I didn’t hesitate. I sold many of the personal belongings my dad had left me. I was especially heartbroken that I had to part with his guitar, which he had given me after teaching me how to play. Even after selling everything I could online, I had raised only $300.
I told one person in my family, a cousin about my age, and I was — and am — so grateful that she was able to lend me the rest of the money. I don’t know what I would’ve done without her help.
I have never regretted my abortion. I know I made the right decision. But I also know that I almost wasn’t able to exercise my right to make that decision because of policies aimed at stripping people of color of our reproductive agency.
Whether an individual is looking for the best method of contraception, is seeking abortion care, or wants to carry a pregnancy to term, their choice should be free from government interference, discrimination, and unnecessary obstacles, including economic barriers like the Hyde Amendment.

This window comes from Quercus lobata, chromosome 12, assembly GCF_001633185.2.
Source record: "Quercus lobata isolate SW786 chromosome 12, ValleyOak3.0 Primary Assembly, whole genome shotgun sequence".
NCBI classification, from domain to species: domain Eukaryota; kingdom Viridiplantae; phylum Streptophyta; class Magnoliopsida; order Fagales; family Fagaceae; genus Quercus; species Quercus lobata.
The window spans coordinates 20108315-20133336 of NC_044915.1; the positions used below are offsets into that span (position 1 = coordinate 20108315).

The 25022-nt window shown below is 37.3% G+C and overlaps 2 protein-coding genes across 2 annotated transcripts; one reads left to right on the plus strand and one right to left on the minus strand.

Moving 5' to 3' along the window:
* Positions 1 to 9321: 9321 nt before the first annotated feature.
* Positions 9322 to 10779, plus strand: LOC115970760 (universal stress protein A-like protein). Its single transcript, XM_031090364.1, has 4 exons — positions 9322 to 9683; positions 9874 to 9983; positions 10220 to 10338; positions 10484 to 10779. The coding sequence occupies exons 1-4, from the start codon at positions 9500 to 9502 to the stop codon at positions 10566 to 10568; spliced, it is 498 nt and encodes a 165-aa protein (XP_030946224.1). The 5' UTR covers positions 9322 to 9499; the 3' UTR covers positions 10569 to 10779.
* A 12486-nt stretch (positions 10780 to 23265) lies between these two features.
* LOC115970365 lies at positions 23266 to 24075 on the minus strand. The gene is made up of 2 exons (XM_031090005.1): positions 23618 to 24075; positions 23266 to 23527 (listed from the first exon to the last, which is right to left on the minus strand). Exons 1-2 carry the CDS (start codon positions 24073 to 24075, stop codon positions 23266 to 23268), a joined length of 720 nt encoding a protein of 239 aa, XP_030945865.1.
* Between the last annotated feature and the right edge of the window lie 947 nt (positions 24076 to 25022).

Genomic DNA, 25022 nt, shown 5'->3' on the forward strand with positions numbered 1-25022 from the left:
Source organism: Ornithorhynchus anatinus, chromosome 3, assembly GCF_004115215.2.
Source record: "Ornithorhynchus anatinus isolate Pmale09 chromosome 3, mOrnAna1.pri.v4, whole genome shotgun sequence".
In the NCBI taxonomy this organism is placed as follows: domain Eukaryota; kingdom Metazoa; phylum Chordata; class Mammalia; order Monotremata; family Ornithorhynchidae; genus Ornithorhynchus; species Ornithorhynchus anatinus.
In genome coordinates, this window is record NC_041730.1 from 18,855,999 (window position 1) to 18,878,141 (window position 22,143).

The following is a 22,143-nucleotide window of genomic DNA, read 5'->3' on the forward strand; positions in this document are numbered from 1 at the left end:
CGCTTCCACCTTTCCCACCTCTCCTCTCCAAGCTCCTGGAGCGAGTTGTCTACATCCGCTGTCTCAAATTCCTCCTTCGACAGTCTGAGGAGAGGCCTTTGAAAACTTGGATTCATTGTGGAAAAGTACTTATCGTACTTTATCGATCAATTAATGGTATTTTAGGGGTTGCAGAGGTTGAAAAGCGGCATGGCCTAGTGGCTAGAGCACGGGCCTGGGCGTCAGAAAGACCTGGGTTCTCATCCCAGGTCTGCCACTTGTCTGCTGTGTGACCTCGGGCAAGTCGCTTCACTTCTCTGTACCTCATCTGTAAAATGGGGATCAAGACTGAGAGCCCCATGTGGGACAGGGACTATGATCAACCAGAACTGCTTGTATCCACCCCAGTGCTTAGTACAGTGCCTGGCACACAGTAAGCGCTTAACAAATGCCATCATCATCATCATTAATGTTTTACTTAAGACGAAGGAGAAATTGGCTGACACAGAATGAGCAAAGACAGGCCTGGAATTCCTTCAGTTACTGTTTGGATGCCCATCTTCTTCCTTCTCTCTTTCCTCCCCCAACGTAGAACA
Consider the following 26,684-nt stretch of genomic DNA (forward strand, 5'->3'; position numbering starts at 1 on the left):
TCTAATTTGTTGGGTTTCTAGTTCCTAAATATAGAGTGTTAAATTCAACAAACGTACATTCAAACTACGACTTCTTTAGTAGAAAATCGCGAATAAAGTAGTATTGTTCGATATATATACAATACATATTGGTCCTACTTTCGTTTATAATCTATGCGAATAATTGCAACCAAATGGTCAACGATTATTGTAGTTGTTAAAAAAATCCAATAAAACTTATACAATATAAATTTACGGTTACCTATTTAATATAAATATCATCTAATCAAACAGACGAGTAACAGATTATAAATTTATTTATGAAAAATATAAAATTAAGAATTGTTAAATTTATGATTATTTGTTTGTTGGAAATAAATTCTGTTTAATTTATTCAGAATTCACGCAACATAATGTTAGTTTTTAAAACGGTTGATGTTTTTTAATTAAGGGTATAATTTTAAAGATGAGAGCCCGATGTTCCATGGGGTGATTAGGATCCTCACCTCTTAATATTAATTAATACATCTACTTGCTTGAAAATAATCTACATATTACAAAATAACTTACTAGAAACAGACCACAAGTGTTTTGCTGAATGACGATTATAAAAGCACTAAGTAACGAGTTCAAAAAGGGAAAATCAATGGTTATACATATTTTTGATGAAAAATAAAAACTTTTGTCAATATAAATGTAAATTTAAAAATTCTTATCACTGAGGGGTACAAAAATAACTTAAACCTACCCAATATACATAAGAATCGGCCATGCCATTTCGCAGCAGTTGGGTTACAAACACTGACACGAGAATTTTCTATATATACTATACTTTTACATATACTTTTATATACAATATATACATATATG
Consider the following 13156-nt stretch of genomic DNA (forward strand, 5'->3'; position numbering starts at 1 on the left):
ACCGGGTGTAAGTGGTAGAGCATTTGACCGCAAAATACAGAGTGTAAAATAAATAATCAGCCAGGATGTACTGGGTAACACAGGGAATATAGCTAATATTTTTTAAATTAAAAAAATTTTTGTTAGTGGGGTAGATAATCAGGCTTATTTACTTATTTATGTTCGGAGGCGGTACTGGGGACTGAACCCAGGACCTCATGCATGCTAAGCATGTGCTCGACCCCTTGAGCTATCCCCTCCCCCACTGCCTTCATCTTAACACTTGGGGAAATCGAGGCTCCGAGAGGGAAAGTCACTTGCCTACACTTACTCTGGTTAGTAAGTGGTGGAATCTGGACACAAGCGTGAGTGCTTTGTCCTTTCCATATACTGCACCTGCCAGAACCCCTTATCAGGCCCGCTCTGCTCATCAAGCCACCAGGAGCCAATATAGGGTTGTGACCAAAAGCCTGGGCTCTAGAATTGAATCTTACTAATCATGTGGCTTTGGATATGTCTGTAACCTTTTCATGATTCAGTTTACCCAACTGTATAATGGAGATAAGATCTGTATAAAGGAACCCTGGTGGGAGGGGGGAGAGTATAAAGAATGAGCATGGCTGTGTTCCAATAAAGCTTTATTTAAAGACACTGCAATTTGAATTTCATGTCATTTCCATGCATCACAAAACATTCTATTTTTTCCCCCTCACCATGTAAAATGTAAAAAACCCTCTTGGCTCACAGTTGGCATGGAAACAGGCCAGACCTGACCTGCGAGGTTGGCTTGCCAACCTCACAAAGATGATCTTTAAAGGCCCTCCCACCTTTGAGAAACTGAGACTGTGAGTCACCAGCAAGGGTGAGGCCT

It’s time we recognize that the right to choose is completely meaningless without access to safe, affordable abortion care. There is no choice without access! So we must stop talking about choice and start demanding access. We must call on our lawmakers to support proactive legislation, such as the EACH Woman Act (Equal Access to Abortion Coverage in Health Insurance), which would reverse the Hyde Amendment.
Reproductive justice can only be achieved when everyone in our communities has access to all reproductive care, including abortion, without barriers, without restrictions, and without exceptions.
The writer is a Poderosa, an activist with the National Latina Institute for Reproductive Justice’s Texas state network. Zoe Avellan is a pseudonym.